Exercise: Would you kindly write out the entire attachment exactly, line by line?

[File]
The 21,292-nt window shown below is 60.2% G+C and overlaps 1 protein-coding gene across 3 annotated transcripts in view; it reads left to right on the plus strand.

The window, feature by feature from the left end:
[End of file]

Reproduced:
The 21,292-nt window shown below is 60.2% G+C and overlaps 1 protein-coding gene across 3 annotated transcripts in view; it reads left to right on the plus strand.

The window, feature by feature from the left end: